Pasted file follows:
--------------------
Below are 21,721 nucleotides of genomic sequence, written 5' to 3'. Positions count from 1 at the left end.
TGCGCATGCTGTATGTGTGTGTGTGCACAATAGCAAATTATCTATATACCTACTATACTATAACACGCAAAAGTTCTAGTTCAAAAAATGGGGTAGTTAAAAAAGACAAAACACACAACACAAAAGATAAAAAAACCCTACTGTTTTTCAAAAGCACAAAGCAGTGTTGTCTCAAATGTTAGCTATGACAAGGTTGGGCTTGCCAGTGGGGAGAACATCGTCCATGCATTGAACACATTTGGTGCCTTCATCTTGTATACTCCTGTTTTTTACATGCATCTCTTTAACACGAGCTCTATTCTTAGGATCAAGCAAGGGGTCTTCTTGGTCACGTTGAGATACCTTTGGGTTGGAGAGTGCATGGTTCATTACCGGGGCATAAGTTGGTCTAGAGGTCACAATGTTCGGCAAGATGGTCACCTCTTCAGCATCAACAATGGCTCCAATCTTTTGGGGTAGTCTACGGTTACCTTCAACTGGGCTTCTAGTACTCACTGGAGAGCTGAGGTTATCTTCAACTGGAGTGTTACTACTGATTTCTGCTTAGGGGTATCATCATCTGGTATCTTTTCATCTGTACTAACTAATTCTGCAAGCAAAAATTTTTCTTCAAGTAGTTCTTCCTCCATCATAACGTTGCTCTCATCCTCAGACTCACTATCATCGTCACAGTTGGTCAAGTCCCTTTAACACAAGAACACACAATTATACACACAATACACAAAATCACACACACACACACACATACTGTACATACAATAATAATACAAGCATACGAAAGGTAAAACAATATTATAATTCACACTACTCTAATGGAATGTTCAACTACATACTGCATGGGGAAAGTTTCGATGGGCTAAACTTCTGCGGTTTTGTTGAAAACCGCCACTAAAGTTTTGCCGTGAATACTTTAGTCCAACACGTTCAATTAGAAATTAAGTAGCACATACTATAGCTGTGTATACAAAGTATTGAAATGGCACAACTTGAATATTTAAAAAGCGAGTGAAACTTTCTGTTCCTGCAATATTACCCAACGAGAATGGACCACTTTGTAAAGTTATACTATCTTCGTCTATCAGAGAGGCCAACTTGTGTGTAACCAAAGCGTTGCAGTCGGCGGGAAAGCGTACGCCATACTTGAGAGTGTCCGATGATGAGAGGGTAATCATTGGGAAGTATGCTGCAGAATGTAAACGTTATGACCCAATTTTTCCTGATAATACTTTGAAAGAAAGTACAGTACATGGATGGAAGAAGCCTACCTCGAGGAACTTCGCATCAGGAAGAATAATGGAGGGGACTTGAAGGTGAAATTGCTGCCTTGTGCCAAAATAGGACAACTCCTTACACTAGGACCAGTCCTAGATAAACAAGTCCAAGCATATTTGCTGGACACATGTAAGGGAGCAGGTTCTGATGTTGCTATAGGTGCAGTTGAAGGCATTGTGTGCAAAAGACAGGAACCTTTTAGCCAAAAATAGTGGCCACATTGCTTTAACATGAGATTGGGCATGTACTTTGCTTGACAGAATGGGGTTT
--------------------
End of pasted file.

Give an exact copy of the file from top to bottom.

Below are 21,721 nucleotides of genomic sequence, written 5' to 3'. Positions count from 1 at the left end.
TGCGCATGCTGTATGTGTGTGTGTGCACAATAGCAAATTATCTATATACCTACTATACTATAACACGCAAAAGTTCTAGTTCAAAAAATGGGGTAGTTAAAAAAGACAAAACACACAACACAAAAGATAAAAAAACCCTACTGTTTTTCAAAAGCACAAAGCAGTGTTGTCTCAAATGTTAGCTATGACAAGGTTGGGCTTGCCAGTGGGGAGAACATCGTCCATGCATTGAACACATTTGGTGCCTTCATCTTGTATACTCCTGTTTTTTACATGCATCTCTTTAACACGAGCTCTATTCTTAGGATCAAGCAAGGGGTCTTCTTGGTCACGTTGAGATACCTTTGGGTTGGAGAGTGCATGGTTCATTACCGGGGCATAAGTTGGTCTAGAGGTCACAATGTTCGGCAAGATGGTCACCTCTTCAGCATCAACAATGGCTCCAATCTTTTGGGGTAGTCTACGGTTACCTTCAACTGGGCTTCTAGTACTCACTGGAGAGCTGAGGTTATCTTCAACTGGAGTGTTACTACTGATTTCTGCTTAGGGGTATCATCATCTGGTATCTTTTCATCTGTACTAACTAATTCTGCAAGCAAAAATTTTTCTTCAAGTAGTTCTTCCTCCATCATAACGTTGCTCTCATCCTCAGACTCACTATCATCGTCACAGTTGGTCAAGTCCCTTTAACACAAGAACACACAATTATACACACAATACACAAAATCACACACACACACACACATACTGTACATACAATAATAATACAAGCATACGAAAGGTAAAACAATATTATAATTCACACTACTCTAATGGAATGTTCAACTACATACTGCATGGGGAAAGTTTCGATGGGCTAAACTTCTGCGGTTTTGTTGAAAACCGCCACTAAAGTTTTGCCGTGAATACTTTAGTCCAACACGTTCAATTAGAAATTAAGTAGCACATACTATAGCTGTGTATACAAAGTATTGAAATGGCACAACTTGAATATTTAAAAAGCGAGTGAAACTTTCTGTTCCTGCAATATTACCCAACGAGAATGGACCACTTTGTAAAGTTATACTATCTTCGTCTATCAGAGAGGCCAACTTGTGTGTAACCAAAGCGTTGCAGTCGGCGGGAAAGCGTACGCCATACTTGAGAGTGTCCGATGATGAGAGGGTAATCATTGGGAAGTATGCTGCAGAATGTAAACGTTATGACCCAATTTTTCCTGATAATACTTTGAAAGAAAGTACAGTACATGGATGGAAGAAGCCTACCTCGAGGAACTTCGCATCAGGAAGAATAATGGAGGGGACTTGAAGGTGAAATTGCTGCCTTGTGCCAAAATAGGACAACTCCTTACACTAGGACCAGTCCTAGATAAACAAGTCCAAGCATATTTGCTGGACACATGTAAGGGAGCAGGTTCTGATGTTGCTATAGGTGCAGTTGAAGGCATTGTGTGCAAAAGACAGGAACCTTTTAGCCAAAAATAGTGGCCACATTGCTTTAACATGAGATTGGGCATGTACTTTGCTTGACAGAATGGGGTTT